Here are some things you need to consider when looking at requirements: How do you plan on interacting with your clients? Are they going to schedule services online? Are they going to check themselves in? Do you have an interview process before they can book? Will you need two computers? Will you need to access the application remotely? What are your operating hours? Will multiple people use the application at the same time? Do you need some kind of report? Do you need to switch a pet between a boarding stay to a daycare stay? What additional services may be added to a stay? Does it need to interface or connect to and transfer data between two applications like accounting? Can you continue to operate if you buy a web service and the Internet is down? If you grow, will it grow with you? Even if you have just basic requirements, it is better than none when you meet with a software vendor. They are in the business of providing solutions to your problems. They need your help by having you do some homework like requirement gathering.

I have not mentioned anything about the software vendors’ system requirements. That is what their software requires for hardware and operating system. I would suggest that you ask if their software would conflict with any software that you are running on your computers. Conflict between software packages running on the same computer has been less of a concern as operating systems improve. Not all software will run on Windows 8, and the ability to purchase new systems with Windows 7 is getting harder and more expensive.

Last Bit of Advice
When you speak with software companies, make sure your questions are direct and precise, and their answers are explained. As an example, you want to know if you can change a daycare booking to a boarding. They say yes. Great question and answer, but what does it mean? Your thought behind the question is how easy it is to move them between services. Their yes makes you think a simple click. Their yes may mean delete the daycare booking and create a boarding. Your question should have been “How do we move a daycare booking to a boarding?” I don’t believe their motives are deceitful, because if they are, they wouldn’t be in business long. They just don’t know what the expectation is behind your question. Unless you are familiar with software packages, I wouldn’t recommend downloading a test version. You may get so frustrated in trying to make it work that you will overlook it. It would be best to have a demonstration, perhaps remotely, so you can see it work with data already in it, and you can ask questions on the roll.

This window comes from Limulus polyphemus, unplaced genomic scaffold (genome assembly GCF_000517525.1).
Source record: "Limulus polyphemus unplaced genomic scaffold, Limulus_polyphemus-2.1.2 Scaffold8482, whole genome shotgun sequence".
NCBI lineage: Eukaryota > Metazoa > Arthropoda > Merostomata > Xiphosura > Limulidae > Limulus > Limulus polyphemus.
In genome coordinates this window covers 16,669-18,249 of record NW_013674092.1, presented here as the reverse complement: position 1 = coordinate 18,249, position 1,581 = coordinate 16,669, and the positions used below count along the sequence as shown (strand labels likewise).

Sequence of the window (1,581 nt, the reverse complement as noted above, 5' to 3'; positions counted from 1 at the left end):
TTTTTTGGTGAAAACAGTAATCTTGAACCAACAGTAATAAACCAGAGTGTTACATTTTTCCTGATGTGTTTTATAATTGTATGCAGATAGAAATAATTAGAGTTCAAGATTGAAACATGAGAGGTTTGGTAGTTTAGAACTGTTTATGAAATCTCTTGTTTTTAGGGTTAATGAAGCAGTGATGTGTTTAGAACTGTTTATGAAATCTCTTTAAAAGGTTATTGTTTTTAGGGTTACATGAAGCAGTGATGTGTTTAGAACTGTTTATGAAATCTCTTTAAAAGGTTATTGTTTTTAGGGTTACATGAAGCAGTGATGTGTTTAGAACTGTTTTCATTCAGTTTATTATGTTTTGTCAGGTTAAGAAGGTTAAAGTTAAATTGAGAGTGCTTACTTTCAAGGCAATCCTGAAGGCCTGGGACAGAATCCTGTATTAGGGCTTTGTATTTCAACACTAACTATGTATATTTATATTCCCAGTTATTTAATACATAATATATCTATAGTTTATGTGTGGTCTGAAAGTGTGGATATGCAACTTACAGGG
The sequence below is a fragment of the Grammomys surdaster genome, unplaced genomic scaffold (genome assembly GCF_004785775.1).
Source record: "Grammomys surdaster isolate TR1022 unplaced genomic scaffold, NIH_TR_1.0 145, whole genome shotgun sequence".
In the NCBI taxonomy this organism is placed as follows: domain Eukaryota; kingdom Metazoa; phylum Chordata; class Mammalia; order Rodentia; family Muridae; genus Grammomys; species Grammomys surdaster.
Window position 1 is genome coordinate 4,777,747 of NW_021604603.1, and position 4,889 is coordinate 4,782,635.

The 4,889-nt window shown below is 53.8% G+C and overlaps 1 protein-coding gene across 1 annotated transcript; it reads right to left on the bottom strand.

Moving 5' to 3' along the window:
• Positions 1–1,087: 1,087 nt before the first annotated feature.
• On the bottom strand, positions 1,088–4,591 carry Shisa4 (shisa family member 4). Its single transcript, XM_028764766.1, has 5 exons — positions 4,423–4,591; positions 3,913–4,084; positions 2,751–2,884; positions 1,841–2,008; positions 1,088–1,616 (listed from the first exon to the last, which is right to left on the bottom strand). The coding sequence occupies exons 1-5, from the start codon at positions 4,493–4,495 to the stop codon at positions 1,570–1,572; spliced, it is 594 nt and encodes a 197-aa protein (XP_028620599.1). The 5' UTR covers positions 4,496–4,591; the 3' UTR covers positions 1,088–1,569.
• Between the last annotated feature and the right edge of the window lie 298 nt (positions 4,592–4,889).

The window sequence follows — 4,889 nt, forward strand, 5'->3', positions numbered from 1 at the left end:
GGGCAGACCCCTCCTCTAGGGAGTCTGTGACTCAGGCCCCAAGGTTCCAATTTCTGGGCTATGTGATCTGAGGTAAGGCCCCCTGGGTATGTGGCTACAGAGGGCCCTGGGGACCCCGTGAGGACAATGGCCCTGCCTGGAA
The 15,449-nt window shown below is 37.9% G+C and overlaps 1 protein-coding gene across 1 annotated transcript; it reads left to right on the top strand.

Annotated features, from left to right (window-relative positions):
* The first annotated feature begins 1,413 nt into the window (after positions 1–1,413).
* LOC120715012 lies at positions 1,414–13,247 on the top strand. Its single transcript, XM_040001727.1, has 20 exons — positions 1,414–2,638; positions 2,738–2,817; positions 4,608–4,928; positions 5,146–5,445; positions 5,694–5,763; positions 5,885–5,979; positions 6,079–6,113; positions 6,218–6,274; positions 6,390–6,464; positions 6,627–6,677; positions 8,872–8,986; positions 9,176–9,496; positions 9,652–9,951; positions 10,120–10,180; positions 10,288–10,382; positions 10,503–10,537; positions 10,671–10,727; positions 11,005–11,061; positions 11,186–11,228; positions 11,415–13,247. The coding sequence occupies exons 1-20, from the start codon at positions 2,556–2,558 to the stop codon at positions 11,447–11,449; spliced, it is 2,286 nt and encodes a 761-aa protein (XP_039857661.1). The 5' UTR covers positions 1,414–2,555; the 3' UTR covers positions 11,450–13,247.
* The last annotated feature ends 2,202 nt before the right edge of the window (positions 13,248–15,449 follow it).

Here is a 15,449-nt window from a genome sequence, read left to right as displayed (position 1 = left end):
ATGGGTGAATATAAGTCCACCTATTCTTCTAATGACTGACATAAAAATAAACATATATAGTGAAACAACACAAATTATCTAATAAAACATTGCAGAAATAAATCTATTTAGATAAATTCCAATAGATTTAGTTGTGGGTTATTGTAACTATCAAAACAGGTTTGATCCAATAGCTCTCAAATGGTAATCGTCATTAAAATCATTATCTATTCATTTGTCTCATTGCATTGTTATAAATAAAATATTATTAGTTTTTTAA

Mike Cramer is owner of My Best Friend’s Inn, which provides dog boarding, dog daycare, dog training, and grooming in Otsego, Michigan. His daughter Erin is the Operations Manager of the facility. Mike also consults for people, government, and companies to purchase, maintain, upgrade, and manage projects for computer systems, applications, telecommunications, and IT services. Mike spent 25-plus years in pharmaceutical and healthcare managing application developers, web developers, application and technical support, telecommunications, and IT/IS facilities. He also spent several years in purchasing of IT services and negotiating contracts. His background in animals came from working on his family’s farm and uncle’s ranch. Mike currently resides in Alamo, Michigan, with his wife Cynthia, who is a second grade teacher. If you would like to contact Mike, you can reach him at (269) 350-3832 or [email protected].